While a compact drum amp can sound impressively big when playing alone at home, it can quickly become overwhelmed when competing with guitars, bass, and keyboards in a band rehearsal. And if you have to crank your practice amp to the max just to hear yourself, the amp definitely isn’t going to sound its best. A more powerful drum amp like the Simmons DA2112 Advanced Drum Amp delivers the extra punch and volume you need to keep up in a band rehearsal. In addition to being angled for clear monitoring when
placed on the floor, you can also pole-mount the Simmons DA2112 on a speaker pole to bring it up to your (and your band’s) ear level, reducing the need to crank the volume to be heard clearly. And the onboard 4-band EQ gives you plenty of control to fine-tune your sound, especially important for compensating for the resonances of whatever room you may be rehearsing in.

Simmons DA2112 Advanced Drum Amp:
• 12-inch LF driver and 1-inch HF speakers driven by 350 watts of power, perfect for keeping up in band rehearsal
• Can be pole-mounted and raised to ear level so the whole band can hear you clearly
• 4-band EQ gives you greater control over your sound, allowing you to fine-tune your drum tone for any room
• Smart Stereo output makes it easy to add another drum amp for stereo monitoring
• Bluetooth audio input allows you to stream audio wirelessly from your smartphone

A Complete Solution for Practice, Rehearsal, and Performance


For maximum versatility, it’s hard to beat the value of the Simmons DA2108 Drum Amp and DA12S Subwoofer Bundle. Complete with two Simmons DA2108 drum amps, two speaker stands, a Simmons DA12S powered subwoofer, and necessary cables, you’re covered for every application from practice and rehearsal to live performance. At home, a single DA2108 drum
amp can be positioned on the floor next to your kit for full, clear monitoring at low volumes.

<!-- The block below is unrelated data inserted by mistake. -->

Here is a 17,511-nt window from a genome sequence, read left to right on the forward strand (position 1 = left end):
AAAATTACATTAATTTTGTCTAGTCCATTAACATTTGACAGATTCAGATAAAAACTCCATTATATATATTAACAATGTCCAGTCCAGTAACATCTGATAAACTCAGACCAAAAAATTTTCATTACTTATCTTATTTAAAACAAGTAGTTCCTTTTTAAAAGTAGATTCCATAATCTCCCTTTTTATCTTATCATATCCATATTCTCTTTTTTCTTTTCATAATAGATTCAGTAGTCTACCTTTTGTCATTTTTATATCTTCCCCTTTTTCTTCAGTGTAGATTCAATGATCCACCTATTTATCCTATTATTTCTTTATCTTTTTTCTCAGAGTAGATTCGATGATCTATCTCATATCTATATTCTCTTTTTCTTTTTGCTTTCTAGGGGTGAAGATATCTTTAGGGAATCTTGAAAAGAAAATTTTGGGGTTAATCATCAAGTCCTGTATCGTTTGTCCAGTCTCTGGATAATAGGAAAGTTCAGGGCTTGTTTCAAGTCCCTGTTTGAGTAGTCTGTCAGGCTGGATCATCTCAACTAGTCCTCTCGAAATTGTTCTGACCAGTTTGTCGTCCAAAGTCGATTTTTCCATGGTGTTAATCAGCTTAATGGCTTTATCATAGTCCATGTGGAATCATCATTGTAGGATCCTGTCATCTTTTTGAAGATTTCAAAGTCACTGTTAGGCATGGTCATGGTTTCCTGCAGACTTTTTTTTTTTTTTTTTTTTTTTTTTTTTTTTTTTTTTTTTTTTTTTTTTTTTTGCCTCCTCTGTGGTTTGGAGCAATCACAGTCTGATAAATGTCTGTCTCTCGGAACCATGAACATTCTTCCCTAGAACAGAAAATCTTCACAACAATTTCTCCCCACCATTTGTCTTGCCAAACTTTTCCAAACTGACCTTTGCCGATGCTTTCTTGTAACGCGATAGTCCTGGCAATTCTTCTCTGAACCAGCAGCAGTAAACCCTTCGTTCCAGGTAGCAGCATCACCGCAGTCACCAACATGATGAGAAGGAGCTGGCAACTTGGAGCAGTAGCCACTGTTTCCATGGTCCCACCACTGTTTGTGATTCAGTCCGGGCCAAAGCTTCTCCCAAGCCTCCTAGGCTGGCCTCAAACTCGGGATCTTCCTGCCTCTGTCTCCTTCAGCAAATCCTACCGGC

Raise it up on a speaker stand and add the subwoofer, and you’ll have no problem being heard clearly at band rehearsal. And when you’re performing live on stage, set up both drum amps on speaker stands behind your kit — the stereo configuration will deliver consistent sound to you and your band no matter where they are on stage. You could piece together a similar system one component at a time, but you’d end up spending much more than you will with the Simmons DA2108 Drum Amp and DA12S Subwoofer Bundle.

Simmons DA2108 Drum Amp and DA12S Subwoofer Bundle:
• Comprehensive electronic drum amp system for practice, rehearsal, and live performance
• Dual DA2108 drum amplifiers deliver studio-monitor-style sound quality and stage-ready power
• DA12S powered subwoofer lets you experience the kick of your bass drum and thump of your toms like never before
• Quality speaker stands allow you to elevate drum amps for easier monitoring
• Aux inputs and Bluetooth wireless connectivity allow you to connect external percussion pads and stream audio from portable devices

Simplify Your Setup and Protect Your Gear with a Power Block

As you add drum amps and subwoofers to your electronic drum kit, make sure you’re plugging everything into an appropriate power block like the Furman SS-6B Surge Block. The SS-6B offers six well-spaced outlets for your drums, amps, and other music gear, a generous 15-foot power cable (longer than most
cheap power strips provide), a built-in circuit breaker to protect your gear, and Furman’s acclaimed EMI/RFI noise attenuation. You’ve invested plenty in your drum rig — make sure you’re not plugging everything into an inferior power strip!

Furman SS-6B drum amplifier surge protection block

With an Electronic Drum Amp, You Won’t Want to Go Back to Headphones

Once you experience the way a drum amplifier fills your room with the weight of your bass drum, the thump of your toms, and the wash of your cymbals, you’re definitely going to feel more inspired than you ever did playing through headphones. And if you choose the right style of drum amp for your needs — solo practice, band rehearsal, or live performance — you’ll be able to enjoy the full impact of your kit without excessive volume or having to crank your drum amp to the max. So get yourself an electronic drum amp, plug in your kit, and experience it like you’ve never heard it before!

Check out these great articles about drums and drumming:
Beginners Guide to Buying Hand Drums and Percussion Instruments
Best Drum Machines 2022 | 5 Machines Beatmakers Love
How To Mic Drums: Kicks, Snares, Hi-Hats and Toms